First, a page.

[In Gamasutra's latest analysis of U.S. console game retail trends, Matt Matthews examines why industry growth may finally kick in during March, while also examining music game sales and intriguing hardware trends for February 2010.]
Analysts had expected the February 2010 U.S. retail video game sales figures to show yet another year-on-year decline, and indeed revenue was down a dramatic 15% according to the official figures published by the NPD Group last week. Only one month in the last twelve has shown measurable growth. Ten months showed contraction, and in the remaining month growth was less than 1% or essentially flat.
Obviously, it's believed that the online game market is seeing significant growth, thanks to the rise of web-based and social network online games, as well as digital distribution in general.
But the conventional wisdom holds that the retail industry will return to growth in March 2010. Below we'll examine this claim and some evidence justifying this optimism, with important factors like the music game genre and installed hardware bases.
We'll also examine the shifting hardware landscape, revealing updated figures for Nintendo DSi sales and our first reasonably hard estimate of how well the PSP Go hardware is selling relative to the standard PlayStation Portable hardware model.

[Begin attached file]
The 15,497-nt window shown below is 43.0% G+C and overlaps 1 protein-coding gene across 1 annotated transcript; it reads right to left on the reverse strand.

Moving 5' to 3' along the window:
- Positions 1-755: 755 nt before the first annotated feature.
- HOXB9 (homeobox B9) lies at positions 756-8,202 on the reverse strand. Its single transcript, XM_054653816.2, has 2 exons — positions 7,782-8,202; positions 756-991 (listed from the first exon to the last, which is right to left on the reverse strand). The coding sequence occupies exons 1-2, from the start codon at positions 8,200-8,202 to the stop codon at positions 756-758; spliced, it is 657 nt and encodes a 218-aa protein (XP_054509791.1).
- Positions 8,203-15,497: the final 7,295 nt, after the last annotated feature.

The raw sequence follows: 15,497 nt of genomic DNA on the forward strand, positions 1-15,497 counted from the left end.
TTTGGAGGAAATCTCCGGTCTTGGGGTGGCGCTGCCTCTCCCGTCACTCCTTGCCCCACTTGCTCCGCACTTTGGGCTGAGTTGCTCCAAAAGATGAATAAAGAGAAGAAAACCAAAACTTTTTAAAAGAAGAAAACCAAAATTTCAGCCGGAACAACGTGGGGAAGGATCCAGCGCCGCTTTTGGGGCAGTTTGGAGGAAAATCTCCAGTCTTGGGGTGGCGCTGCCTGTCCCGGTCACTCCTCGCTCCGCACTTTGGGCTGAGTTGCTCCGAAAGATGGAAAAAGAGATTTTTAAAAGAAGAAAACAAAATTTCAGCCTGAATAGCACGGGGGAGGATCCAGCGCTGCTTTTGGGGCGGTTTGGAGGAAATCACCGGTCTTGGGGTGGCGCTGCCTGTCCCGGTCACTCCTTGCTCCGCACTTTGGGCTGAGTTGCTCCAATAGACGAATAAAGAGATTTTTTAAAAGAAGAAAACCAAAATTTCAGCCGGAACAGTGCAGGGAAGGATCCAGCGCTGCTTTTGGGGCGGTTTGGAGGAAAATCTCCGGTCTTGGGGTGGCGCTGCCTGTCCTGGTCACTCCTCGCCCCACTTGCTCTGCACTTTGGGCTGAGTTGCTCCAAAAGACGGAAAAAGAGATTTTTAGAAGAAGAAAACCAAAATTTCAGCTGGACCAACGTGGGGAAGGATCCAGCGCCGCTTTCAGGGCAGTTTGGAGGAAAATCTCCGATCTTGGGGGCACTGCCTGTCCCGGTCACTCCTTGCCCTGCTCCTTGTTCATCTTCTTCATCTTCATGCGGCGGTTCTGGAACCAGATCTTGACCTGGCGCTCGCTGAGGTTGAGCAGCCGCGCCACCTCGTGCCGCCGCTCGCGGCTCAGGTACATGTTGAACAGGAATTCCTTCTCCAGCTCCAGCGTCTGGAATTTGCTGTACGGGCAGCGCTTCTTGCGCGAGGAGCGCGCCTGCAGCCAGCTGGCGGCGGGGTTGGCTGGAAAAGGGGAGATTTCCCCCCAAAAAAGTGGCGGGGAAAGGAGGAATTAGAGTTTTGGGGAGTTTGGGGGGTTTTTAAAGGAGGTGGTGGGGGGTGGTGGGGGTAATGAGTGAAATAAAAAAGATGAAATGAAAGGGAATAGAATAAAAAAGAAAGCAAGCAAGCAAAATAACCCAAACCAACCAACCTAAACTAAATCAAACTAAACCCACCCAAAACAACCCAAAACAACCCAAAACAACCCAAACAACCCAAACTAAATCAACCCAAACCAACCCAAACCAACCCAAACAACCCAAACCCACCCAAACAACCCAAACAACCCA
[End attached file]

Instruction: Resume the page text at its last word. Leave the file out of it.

As hardware prices are cut, the retail game industry will increasingly rely on increased software sales to drive revenue growth. To that end, we'll examine software unit sales and pricing and examine one analyst's claim that the Wii market has become more selective – i.e. casual – in the past few months.
Retail video game revenues dropped to $1.26 billion in February 2010, a loss of $222 million (or 15%) compared to the same month in 2009. The majority of the loss was roughly shared between the hardware segment (down $108 million) and the software segment (down $112 million).
Hardware unit sales were down over 300,000 units across the six key platforms. The Wii alone saw a drop from 753,000 units in February 2009 to 398,000 units in 2010, a difference of 355,000 units. Nintendo has claimed some of the decline is due to “continued product shortages”. The only other platforms to show declines were Sony's PlayStation 2 and PlayStation Portable (PSP).
Furthermore, hardware revenues were further hit by lower average prices for each platform in 2010. Recall that every system, with the exception of the Nintendo DS, has seen a price cut of some sort in the past year.
Software unit sales dropped precipitously, from over 19 million units in February 2009 to just over 16 million units in 2010. This drop was offset somewhat by a rise in average software prices, one of the few bright spots in the month's figures.
As has been the case consistently for months, the accessories segment of the industry was least affected by the downturn. Revenue in that segment was essentially flat for the month and year-to-date.
Please note that all the NPD Group data presented here covers only retail sales. Subscription fees and revenue generated through console and handheld storefronts, like Xbox Live Arcade or the PlayStation Store, are not covered.